Page:The Bostonians (London & New York, Macmillan & Co., 1886).djvu/335

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XXXIII.
325
THE BOSTONIANS.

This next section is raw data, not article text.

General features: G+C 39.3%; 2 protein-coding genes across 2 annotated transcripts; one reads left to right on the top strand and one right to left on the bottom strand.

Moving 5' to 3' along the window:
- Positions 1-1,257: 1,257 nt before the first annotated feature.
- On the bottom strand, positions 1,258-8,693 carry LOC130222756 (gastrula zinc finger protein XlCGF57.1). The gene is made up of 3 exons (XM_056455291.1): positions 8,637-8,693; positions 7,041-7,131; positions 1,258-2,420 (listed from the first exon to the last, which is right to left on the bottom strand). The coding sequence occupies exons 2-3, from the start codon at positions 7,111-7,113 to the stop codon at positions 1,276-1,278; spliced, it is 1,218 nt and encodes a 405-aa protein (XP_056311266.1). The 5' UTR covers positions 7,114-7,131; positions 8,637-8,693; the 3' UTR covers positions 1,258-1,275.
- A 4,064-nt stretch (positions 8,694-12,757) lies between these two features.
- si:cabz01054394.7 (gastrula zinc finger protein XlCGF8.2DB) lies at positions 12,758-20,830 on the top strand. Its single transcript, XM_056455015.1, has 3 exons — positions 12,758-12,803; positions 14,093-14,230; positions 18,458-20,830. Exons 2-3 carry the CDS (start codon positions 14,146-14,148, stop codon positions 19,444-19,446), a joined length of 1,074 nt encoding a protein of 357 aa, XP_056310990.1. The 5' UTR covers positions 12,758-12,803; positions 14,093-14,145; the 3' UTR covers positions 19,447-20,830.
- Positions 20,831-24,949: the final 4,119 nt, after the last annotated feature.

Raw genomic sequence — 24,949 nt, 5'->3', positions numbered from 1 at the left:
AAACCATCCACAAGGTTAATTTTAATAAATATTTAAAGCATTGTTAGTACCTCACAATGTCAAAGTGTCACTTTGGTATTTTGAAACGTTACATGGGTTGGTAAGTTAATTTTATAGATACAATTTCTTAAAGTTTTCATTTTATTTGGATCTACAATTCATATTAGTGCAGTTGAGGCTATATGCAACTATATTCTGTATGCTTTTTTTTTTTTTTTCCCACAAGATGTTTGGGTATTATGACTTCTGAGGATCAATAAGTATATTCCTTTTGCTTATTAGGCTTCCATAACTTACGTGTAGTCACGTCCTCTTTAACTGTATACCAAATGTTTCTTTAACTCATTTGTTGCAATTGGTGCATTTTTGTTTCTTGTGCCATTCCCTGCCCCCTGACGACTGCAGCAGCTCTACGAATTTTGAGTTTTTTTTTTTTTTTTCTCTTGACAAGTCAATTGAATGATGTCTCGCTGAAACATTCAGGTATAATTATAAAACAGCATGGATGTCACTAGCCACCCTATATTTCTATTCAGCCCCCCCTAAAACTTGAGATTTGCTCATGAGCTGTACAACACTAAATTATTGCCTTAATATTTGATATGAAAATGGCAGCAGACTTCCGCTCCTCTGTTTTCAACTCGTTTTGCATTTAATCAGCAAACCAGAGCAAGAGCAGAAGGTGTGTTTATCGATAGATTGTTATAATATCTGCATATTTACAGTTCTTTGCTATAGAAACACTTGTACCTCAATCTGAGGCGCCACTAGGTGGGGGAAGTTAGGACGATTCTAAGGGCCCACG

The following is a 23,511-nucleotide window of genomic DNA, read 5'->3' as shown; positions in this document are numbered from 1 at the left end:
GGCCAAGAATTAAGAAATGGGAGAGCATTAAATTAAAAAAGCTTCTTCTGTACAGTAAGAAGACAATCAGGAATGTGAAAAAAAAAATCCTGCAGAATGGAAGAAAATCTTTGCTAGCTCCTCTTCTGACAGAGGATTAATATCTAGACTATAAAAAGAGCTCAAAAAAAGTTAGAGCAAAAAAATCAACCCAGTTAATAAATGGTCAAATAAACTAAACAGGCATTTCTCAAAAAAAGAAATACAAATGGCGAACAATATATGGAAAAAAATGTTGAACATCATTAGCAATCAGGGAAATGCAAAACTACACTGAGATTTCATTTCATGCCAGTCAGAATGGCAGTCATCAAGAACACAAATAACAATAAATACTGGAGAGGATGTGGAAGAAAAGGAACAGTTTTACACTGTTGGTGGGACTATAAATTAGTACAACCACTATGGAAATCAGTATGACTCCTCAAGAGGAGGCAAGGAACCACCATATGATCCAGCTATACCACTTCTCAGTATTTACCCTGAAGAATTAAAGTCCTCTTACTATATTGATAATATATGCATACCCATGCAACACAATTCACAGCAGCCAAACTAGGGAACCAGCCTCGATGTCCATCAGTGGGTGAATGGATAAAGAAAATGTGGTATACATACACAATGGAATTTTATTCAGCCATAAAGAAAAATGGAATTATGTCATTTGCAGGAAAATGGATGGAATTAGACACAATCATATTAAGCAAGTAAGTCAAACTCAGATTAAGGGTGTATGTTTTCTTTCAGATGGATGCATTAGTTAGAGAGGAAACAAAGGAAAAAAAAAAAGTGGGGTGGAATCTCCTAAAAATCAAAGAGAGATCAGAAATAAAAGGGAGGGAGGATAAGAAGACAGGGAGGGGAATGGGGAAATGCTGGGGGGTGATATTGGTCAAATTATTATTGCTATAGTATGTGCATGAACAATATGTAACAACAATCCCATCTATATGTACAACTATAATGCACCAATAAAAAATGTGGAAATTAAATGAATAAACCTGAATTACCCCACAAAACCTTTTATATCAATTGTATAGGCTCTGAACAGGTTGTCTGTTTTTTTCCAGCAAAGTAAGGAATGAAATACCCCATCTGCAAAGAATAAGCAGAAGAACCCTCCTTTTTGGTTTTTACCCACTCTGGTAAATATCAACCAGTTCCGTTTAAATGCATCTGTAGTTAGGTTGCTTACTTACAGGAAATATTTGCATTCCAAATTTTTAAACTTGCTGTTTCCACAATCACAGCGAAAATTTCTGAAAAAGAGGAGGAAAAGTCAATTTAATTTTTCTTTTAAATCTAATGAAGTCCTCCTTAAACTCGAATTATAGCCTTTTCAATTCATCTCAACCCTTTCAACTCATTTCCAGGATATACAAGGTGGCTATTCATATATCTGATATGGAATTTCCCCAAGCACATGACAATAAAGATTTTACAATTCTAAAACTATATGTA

from home, spent hours in the woods and fields, looking for raspberries and playing she was a gipsy. Basil Ransom had begun with proposing, strenuously, that she should come somewhere and have luncheon; he had brought her out half an hour before that meal was served in West Tenth Street, and he maintained that he owed her the compensation of seeing that she was properly fed; he knew a very quiet, luxurious French restaurant, near the top of the Fifth Avenue: he didn't tell her that he knew it through having once lunched there in company with Mrs. Luna. Verena for the present declined his hospitality—said she was going to be out so short a time that it wasn't worth the trouble; she should not be hungry, luncheon to her was nothing, she would eat when she went home. When he pressed her she said she would see later, perhaps, if she should find she wanted something. She would have liked immensely to go with him to an eating-house, and yet, with this, she was afraid, just as she was rather afraid, at bottom, and in the intervals of her quick pulsations of amusement, of the whole expedition, not knowing why she had come, though it made her happy, and reflecting that there was really nothing Mr. Ransom could have to say to her that would concern her closely enough. He knew what he intended about her sharing the noonday repast with him somehow; it had been part of his plan that she should sit opposite him at a little table, taking her napkin out of its curious folds—sit there smiling back at him while he said to her certain things that hummed, like memories of tunes, in his fancy, and they waited till something extremely good, and a little vague, chosen out of a French carte, was brought them. That was not at all compatible with her going home at the end of half an hour, as she seemed to expect to. They visited the animals in the little zoological garden which forms one of the attractions of the Central Park; they observed the swans in the ornamental water, and they even considered the question of taking a boat for half an hour, Ransom saying that they needed this to make their visit complete. Verena replied that she didn't see why it should be complete, and after having threaded the devious ways of the Ramble, lost themselves in the Maze, and admired all the